Chicago Confidential Mass Market Paperback – May 6 2003
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Nobody does historical hard-boiled detective fiction better than Max Allan Collins. He proves this once again in Chicago Confidential, a randy, rollicking read that finds series PI Nathan Heller squeezed dangerously between ambitious politicians and remorseless gangsters. The year is 1950, and America's first congressional inquiry into organized crime, led by presidential-hopeful U.S. Senator Estes Kefauver, has swept into the Windy City on a tsunami of press coverage. Heller hopes to lie low until this subpoena-waving circus has passed. "While not a mob guy myself," he confides, "I had... certain underworld associations, and hence did know where a good share of the bodies were buried. Hell, I'd buried some of them." But, instead, he's catapulted into the investigative limelight, first by one of his employees--ex-cop Bill Drury, who agrees to cooperate with Kefauver's crusade--and then by his association with Jackie Payne, the abused, drug-addicted girlfriend of a powerful mobster. After hit men target Drury, and Jackie is abducted, Heller finds a way to get revenge and justice at the same time.
As in previous Heller outings, Chicago Confidential smoothly blends well-researched fact with fiction. The gumshoe pals around with crooner Frank Sinatra, falls (fast) to the seductive wiles of future starlet Jayne Mansfield, and is threatened by commie-hunting Senator Joseph McCarthy. If Confidential is less darkly intense than Stolen Away or Angel in Black, two previous entries in this series, its quicksilver dialogue and truly menacing action sequences still make it one gangbuster of a book. --J. Kingston Pierce --This text refers to an out of print or unavailable edition of this title.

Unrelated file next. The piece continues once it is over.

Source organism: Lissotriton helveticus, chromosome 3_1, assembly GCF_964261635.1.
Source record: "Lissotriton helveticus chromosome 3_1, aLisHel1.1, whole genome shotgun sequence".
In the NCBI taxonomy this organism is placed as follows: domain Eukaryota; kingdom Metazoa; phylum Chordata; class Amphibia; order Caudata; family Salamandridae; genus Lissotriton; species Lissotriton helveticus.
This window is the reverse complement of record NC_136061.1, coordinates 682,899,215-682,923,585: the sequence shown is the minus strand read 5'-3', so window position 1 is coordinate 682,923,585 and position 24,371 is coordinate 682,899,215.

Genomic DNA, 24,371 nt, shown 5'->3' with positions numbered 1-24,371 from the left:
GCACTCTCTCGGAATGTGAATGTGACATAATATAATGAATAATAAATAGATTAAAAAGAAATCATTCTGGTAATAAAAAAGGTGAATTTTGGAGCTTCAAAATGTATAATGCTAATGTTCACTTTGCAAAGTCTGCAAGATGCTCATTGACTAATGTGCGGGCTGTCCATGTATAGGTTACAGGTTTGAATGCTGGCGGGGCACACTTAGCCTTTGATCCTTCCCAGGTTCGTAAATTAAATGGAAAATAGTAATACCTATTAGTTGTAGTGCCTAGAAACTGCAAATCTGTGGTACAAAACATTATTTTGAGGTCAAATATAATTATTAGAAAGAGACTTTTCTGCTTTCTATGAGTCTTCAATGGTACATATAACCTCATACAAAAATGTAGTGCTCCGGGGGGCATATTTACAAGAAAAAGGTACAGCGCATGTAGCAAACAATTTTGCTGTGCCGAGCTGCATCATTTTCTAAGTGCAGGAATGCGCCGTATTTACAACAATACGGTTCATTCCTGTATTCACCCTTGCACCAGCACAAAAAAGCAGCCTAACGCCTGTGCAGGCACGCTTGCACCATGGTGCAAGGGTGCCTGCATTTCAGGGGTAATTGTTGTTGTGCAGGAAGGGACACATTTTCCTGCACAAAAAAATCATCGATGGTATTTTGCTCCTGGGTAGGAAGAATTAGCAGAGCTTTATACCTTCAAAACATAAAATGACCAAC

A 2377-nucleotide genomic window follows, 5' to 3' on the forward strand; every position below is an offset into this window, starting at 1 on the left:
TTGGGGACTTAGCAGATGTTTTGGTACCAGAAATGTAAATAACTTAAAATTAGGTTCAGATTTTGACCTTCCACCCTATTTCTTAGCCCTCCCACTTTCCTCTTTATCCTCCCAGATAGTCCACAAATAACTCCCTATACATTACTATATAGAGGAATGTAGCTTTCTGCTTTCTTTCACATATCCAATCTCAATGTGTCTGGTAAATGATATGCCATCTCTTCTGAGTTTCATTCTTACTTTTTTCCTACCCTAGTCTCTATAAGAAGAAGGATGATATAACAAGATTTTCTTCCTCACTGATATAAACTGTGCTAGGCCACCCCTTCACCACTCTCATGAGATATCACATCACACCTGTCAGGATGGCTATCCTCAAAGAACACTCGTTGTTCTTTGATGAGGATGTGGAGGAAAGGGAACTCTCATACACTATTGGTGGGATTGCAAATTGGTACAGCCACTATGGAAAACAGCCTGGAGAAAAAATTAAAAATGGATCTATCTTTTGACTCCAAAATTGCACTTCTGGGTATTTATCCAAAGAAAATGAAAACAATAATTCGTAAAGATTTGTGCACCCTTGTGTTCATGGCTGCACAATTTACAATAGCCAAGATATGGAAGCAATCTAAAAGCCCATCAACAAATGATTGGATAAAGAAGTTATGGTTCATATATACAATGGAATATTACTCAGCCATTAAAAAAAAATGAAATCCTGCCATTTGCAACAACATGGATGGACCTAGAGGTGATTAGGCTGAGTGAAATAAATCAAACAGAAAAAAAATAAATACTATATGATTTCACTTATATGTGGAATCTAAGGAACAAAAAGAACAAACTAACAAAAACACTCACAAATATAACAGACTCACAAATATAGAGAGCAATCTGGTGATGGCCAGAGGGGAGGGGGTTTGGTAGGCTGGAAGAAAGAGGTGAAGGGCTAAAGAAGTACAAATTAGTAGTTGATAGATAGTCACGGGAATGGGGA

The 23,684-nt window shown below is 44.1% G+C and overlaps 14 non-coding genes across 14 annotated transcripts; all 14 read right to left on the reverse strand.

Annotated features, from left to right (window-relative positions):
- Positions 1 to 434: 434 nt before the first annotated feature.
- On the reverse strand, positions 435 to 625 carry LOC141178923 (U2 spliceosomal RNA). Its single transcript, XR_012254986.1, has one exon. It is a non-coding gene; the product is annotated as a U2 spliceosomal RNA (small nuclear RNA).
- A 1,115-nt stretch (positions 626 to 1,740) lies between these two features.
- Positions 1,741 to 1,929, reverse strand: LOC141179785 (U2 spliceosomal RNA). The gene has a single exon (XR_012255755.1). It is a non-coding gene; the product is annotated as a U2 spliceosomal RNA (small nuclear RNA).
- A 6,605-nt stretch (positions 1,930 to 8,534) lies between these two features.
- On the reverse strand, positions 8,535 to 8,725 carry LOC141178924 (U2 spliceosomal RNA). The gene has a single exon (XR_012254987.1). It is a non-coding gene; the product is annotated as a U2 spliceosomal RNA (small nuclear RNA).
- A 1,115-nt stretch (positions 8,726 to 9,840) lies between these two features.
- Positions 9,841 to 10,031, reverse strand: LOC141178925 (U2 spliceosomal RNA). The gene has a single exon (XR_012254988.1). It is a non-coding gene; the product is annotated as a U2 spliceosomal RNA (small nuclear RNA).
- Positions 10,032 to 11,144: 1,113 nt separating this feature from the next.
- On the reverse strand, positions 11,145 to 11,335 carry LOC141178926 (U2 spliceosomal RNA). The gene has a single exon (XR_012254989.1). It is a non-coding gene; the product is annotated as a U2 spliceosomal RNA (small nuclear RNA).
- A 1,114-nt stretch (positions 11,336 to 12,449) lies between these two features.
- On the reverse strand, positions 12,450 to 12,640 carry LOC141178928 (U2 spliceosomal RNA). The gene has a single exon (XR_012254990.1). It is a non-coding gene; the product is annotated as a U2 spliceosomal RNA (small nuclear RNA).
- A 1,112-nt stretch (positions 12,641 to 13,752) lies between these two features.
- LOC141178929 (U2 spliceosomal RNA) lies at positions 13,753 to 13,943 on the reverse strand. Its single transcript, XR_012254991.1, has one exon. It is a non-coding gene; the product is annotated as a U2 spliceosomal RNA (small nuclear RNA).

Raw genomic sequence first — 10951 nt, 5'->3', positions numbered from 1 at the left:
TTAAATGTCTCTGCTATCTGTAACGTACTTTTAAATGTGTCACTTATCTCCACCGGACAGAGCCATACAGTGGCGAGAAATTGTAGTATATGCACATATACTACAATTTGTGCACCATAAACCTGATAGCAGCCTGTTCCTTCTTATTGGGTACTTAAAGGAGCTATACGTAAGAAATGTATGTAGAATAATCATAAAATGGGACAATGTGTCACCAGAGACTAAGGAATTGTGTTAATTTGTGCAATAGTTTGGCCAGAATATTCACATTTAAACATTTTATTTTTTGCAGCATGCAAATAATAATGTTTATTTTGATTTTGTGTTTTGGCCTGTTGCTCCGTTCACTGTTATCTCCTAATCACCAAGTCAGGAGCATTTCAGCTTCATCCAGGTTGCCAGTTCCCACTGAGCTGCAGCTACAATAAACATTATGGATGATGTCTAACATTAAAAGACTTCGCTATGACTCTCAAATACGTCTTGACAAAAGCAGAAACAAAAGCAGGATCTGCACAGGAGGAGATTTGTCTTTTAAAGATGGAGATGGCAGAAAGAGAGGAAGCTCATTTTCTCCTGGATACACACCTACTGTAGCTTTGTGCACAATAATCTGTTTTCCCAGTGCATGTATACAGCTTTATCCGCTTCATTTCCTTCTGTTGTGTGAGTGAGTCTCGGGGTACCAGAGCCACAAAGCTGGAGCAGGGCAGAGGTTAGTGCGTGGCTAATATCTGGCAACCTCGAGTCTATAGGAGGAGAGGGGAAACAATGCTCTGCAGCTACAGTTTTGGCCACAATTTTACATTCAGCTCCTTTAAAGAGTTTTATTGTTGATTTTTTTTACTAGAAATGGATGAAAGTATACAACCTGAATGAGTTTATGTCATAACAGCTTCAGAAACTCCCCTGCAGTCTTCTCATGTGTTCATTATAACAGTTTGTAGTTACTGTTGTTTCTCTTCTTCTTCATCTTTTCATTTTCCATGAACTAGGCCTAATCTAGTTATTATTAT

From Publishers Weekly
"I had done jobs for Nitti, and Nitti had done me favors, like not having me whacked," PI Nate Heller recalls in the latest entertaining installment of his "memoirs," which takes him back to his old stomping grounds in Chicago. It's 1950, the moment in American history when the Mafia becomes a household name, and Senator estes Kefauver is investigating organized crime. The PI walks the thin line between keeping his underworld sources confidential and holding the Feds at bay, but when a crusading ex-cop who once saved his life is murdered, Heller knows revenge is in order. Fourteen novels ago the prolific Collins (who has also scripted the Batman comic and novelized Spielberg's Saving Private Ryan) introduced Heller in True Detective (1983), set in the Chitown of Capone and Nitti. More recently Heller has wandered the country, investigating now-famous crimes such as the Black Dahlia and the assassination of Huey Long, always set in a factual here-and-now crossbred with the jazzy pulp stylings of such paperback original writers as Mickey Spillane. A famous starlet-to-be has a cameo role ("her elaborately brassiered breasts punched at the light fabric like shells almost breaching a submarine's hull"). While the crime elements are strictly pro forma for the hard-boiled genre, Collins excels in the dialogue with the Made Guys, and every time Frank Sinatra (whose career Heller figures is finished) appears, the pages sing. Light and fast-paced, this is criminal history made easy and fun.